The billionaire investor Warren Buffett has a lot of money he can put to use in the stock market. But many of us are in a very different position. However, I still think the investing approach of the Sage of Omaha could help me when it comes to finding cheap shares to buy. Here is how I would go about it with a spare £500 to invest right now.
Spreading my choices
Buffett has had some spectacular successes with shares over the decades. But he has also made big mistakes.
That helps explain why, no matter how much he likes one company, Buffett always makes sure his portfolio contains a variety of different companies drawn from a range of industries. I would do the same with £500, splitting it evenly across a couple of different companies.
For Warren Buffett, cheapness is not just about the price he pays for a share. It is about the gap between what he pays and how much he thinks a share is really worth.
To judge that, he looks at what he sees as the future prospects for a business. For example, does it sell products or services that will likely stay in strong demand? Does the company have some competitive advantage that can help it be profitable year after year?
This can be illustrated by Buffett’s investment in Coca-Cola. The market for drinks is likely to remain strong, even if the popularity of specific drinks may change over time. The company’s range of unique brands means it can offer something different to other companies, helping it make profits.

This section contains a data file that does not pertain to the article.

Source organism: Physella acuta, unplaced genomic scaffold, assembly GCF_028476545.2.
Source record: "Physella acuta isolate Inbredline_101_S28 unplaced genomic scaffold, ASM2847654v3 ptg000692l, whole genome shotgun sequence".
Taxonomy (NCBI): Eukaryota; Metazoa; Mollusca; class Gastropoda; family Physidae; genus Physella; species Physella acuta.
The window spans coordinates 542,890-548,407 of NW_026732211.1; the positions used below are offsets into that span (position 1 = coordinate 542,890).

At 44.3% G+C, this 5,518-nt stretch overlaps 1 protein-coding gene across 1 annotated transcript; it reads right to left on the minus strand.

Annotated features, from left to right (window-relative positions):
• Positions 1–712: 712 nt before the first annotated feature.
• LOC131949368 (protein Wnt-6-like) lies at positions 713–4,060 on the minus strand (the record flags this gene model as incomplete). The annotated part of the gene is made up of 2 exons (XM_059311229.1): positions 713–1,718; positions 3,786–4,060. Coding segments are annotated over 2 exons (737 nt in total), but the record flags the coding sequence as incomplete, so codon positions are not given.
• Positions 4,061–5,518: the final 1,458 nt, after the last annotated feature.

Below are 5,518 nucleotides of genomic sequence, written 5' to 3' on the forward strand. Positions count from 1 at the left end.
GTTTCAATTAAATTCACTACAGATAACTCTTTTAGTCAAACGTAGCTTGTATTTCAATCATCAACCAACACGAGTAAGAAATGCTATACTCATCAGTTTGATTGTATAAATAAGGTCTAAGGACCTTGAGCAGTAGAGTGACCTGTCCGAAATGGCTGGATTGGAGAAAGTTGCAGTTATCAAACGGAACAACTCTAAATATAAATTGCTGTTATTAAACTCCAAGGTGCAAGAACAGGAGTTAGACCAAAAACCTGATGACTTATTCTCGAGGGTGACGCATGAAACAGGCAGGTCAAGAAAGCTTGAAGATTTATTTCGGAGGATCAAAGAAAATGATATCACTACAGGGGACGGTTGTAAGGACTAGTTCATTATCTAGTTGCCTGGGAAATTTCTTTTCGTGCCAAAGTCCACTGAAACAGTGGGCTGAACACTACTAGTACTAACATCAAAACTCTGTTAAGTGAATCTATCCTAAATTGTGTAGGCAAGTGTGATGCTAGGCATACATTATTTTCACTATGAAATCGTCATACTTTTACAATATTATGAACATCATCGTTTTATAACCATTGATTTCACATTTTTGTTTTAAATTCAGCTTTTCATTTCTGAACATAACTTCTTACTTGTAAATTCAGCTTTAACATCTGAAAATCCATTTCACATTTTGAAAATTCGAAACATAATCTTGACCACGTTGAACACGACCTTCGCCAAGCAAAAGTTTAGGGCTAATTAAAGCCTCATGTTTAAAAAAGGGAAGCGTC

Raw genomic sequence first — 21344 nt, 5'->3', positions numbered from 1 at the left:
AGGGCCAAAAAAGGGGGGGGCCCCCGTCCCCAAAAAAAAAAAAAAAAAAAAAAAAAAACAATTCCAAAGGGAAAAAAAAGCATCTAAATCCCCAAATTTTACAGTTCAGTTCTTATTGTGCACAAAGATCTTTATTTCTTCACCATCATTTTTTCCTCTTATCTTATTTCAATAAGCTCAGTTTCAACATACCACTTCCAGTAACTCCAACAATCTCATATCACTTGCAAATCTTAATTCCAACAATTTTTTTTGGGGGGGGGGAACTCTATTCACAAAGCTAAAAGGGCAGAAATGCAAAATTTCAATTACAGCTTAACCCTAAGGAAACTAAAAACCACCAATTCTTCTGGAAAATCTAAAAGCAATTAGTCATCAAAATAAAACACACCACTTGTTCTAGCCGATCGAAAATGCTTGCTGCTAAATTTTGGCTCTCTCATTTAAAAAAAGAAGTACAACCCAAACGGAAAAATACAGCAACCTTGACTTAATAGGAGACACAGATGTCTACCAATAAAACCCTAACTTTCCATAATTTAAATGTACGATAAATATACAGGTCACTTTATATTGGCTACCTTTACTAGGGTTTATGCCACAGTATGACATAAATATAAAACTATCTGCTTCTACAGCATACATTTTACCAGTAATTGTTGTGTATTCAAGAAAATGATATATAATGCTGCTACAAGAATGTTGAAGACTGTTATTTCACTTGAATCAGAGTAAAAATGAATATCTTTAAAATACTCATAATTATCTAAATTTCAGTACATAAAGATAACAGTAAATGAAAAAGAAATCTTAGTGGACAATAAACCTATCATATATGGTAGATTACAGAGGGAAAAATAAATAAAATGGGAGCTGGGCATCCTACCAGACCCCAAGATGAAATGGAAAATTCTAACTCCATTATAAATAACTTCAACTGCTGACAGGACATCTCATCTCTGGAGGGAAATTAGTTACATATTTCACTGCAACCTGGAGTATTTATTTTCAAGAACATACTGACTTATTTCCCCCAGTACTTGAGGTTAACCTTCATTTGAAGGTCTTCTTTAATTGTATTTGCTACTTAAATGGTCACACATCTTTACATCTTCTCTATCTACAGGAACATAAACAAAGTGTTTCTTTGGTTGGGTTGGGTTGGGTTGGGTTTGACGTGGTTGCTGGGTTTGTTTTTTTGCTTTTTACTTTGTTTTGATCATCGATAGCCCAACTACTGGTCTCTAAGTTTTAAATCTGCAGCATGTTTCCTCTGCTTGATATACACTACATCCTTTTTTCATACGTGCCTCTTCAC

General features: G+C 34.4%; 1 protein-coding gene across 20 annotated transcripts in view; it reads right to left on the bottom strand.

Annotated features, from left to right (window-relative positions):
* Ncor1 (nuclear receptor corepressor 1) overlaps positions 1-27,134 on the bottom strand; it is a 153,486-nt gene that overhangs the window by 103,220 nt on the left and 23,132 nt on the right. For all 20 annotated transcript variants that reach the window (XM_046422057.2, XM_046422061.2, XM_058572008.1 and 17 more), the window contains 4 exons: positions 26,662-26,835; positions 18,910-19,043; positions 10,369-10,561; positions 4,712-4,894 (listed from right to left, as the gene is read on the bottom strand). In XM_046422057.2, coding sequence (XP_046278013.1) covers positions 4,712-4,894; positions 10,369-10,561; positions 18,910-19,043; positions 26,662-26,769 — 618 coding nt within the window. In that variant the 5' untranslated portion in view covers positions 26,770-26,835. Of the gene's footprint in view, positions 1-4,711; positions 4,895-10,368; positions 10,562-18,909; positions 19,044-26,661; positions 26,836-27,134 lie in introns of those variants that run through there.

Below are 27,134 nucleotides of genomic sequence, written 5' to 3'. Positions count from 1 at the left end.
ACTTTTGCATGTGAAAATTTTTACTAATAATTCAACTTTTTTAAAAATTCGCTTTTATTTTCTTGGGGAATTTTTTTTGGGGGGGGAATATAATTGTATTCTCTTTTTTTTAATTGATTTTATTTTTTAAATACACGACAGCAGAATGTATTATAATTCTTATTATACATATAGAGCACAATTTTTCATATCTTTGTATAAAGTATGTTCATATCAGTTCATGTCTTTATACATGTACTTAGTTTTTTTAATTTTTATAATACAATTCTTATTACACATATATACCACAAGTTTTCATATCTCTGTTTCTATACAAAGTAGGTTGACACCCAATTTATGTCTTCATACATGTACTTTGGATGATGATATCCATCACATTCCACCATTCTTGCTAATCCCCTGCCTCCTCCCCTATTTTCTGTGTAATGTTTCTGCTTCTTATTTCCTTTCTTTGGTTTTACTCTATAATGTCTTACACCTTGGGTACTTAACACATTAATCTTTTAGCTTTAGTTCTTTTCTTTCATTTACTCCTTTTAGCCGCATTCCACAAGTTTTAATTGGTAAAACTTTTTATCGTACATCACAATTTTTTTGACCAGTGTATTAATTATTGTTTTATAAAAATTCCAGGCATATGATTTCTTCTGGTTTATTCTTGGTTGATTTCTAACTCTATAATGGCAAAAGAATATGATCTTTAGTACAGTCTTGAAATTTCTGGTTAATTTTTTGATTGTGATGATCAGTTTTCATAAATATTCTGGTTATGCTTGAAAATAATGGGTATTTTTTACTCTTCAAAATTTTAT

But is it a cheap share? With a market capitalisation of $275bn, I do not think so. Warren Buffett bought the shares when they were selling at a much lower price than they are now. Although I do not think Coca-Cola shares look cheap right now, I would still use the Buffett approach to look for cheap shares I could buy.
Warren Buffett is patient
What if I cannot find any shares that take my fancy? For example, maybe there is a business like Coca-Cola that I think has attractive potential, but its shares do not seem cheap.
In that case, I would wait. Buffett sometimes waits years before buying shares in a company. That is because value depends partly on how much one pays for shares. As a believer in long-term investing, Buffett hopes that the value of a business will become clear over time. But if he pays too much for its shares, the investment returns could still be disappointing.
Being patient is not always easy. But I think it is an important characteristic for investing. So while I would start hunting for attractive businesses immediately, that does not mean that I would necessarily buy shares fast. At the right price, though, I would be ready to put my £500 into a couple of companies and hold the shares for the long term.